Photojournalism professor wins prestigious award

“How [teaching] makes me feel is indifferent,” said photojournalism professor Tim Broekema. Broekema, who has been teaching full time at the university since 2000, was nominated and awarded the 2016 National Press Photographers Association’s, Robin F. Garland Educator Award. “If I’m positioning [my students] into a place that [they] can be doing what [they] want to be doing and getting paid for it, that’s my success. That makes me feel good, that [they] have success.”  Alyssa Pointer/HERALD 

Carly Mathews

Photojournalism professor Tim Broekema has recently been awarded the Robin F. Garland Educator Award given by the National Press Photographers Association for outstanding service as a photojournalism educator.

Broekema is a professor of photojournalism, picture editing, new media and news design at WKU and has been with the School of Journalism and Broadcasting since the fall of 2000. 

“I’m honored to receive this award, and humbled to be included in list of past recipients of this award,” Broekema said. 


Broekema was nominated by Josh Meltzer, a former WKU colleague. 

Due to the nature of the award which is given for outstanding service as an educator, it should come as no surprise that Broekema is fully invested in his students and their pathway to success.

“The student always comes first. Anything that I do creative or research wise, isn’t about me. It’s always about how it would benefit the student,” Broekema said.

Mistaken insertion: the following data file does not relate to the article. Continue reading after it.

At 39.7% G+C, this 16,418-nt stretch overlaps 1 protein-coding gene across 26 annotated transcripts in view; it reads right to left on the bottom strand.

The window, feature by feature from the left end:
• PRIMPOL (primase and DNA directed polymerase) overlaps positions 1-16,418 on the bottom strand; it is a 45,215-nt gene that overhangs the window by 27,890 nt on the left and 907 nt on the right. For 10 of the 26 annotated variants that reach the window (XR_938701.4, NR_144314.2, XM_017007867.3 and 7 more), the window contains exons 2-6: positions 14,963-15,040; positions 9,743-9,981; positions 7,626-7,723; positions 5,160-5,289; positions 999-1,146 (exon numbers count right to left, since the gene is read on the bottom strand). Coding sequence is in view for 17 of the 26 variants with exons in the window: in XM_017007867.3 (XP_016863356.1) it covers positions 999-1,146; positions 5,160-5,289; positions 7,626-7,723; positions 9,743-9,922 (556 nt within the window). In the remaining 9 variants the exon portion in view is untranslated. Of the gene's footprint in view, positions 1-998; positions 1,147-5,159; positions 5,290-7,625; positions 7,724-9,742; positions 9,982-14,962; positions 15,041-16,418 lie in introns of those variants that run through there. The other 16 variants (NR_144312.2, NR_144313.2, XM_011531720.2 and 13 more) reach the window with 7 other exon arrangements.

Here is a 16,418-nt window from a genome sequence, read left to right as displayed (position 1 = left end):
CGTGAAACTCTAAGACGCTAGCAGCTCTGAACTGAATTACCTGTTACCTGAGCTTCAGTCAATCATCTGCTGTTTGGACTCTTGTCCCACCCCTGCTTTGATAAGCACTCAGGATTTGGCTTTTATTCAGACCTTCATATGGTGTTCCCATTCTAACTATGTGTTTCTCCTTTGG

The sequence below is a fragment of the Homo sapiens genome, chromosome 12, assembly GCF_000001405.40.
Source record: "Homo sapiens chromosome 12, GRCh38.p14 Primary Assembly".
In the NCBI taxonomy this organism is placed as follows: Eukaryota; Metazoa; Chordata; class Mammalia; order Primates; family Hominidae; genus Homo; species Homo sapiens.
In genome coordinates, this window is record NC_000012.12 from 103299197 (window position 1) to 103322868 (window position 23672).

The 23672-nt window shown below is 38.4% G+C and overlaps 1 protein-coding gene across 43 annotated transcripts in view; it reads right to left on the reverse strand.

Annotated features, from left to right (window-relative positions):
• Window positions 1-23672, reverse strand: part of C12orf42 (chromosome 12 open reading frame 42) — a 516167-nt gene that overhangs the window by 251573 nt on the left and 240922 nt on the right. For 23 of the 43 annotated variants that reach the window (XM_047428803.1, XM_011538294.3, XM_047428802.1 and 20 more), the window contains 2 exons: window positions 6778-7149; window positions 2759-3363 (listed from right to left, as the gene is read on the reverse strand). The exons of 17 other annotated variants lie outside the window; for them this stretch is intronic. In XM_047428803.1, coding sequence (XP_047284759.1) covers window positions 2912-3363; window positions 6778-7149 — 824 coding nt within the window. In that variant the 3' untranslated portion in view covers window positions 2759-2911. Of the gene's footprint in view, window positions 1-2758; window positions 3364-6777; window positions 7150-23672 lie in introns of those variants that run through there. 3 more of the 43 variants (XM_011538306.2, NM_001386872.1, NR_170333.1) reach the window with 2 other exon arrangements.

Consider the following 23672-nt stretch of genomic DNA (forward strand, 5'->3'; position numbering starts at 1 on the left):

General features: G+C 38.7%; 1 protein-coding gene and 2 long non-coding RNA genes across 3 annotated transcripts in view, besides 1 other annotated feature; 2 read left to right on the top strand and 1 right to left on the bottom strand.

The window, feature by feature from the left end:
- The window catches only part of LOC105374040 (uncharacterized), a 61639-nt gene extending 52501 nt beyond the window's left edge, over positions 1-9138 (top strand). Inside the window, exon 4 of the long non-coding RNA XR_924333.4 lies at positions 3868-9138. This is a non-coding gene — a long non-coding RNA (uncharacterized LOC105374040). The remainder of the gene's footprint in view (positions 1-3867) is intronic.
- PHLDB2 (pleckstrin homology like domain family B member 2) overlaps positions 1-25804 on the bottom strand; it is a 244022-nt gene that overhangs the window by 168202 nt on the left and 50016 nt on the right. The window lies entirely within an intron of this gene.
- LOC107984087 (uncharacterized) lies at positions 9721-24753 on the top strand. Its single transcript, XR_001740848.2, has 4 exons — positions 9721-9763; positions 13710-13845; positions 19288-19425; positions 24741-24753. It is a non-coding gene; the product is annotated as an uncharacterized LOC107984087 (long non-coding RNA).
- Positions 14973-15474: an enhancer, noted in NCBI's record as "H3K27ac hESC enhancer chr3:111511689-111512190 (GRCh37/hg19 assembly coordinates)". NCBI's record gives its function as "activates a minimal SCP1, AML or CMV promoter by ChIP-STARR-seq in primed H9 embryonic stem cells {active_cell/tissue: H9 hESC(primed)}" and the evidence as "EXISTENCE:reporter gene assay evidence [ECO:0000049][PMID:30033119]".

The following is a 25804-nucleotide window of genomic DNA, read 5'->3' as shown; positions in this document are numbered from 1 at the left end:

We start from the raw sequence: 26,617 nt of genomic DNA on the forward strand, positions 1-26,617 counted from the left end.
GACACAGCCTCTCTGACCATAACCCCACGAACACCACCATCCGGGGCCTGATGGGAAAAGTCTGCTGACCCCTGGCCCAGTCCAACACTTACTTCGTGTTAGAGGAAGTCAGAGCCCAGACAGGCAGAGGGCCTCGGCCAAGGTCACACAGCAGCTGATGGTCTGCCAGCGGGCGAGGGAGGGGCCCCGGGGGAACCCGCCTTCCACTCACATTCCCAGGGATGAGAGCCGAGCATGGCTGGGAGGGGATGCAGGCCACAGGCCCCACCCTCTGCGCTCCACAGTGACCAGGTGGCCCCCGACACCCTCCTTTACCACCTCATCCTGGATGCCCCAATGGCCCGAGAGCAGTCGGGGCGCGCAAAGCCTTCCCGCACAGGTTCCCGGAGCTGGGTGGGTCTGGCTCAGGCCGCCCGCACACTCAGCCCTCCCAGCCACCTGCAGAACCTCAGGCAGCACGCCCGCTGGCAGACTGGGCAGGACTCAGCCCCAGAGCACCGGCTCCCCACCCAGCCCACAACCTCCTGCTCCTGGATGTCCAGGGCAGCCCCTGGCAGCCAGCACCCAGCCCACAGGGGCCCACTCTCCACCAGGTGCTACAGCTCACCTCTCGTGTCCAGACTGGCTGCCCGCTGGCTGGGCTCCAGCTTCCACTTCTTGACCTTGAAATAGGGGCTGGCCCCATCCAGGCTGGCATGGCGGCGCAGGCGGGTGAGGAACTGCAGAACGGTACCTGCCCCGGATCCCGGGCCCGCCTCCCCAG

Although becoming a professor at a university was never originally a part of his plan, Broekema said he has been teaching throughout his entire career as an editor. 

“I taught a community and my photographers through my work as an editor, and that translates to teaching in class,”  Broekema said. 

Broekema said he gets close to his students due to the practice of documenting emotional and personal settings throughout a semester.

“First they’re my students, then they become like I’m the parent so we’re kind of friends, then to friendly colleagues and finally transition to a friend again,” Broekema said of his relationship with his students. 

Broekema also credits his mentors in teaching, Mike Morse and Dave LaBelle, for the success he has had with teaching and with his students. 

“Mike told me to always do what you know is right and what is best for the students. I always let that wisdom come back whenever I feel bogged down to help me remember that I’m here because I enjoy it and because I enjoy to see my students succeed,” Broekema said.  

In addition to the two men already mentioned and his students, Broekema credits his colleagues with his success. 

“The team environment in our department is part of our power, and teamwork is a big part of the award. It takes a village to teach a bunch of students,” Broekema said.

Broekema said although time has flown by during his 16 years at WKU, as long as he remembers what is important — his students, he will always have his success.  

The Garland Award is Broekema’s first award for teaching, and he is honored to be recognized for that as well as his photography.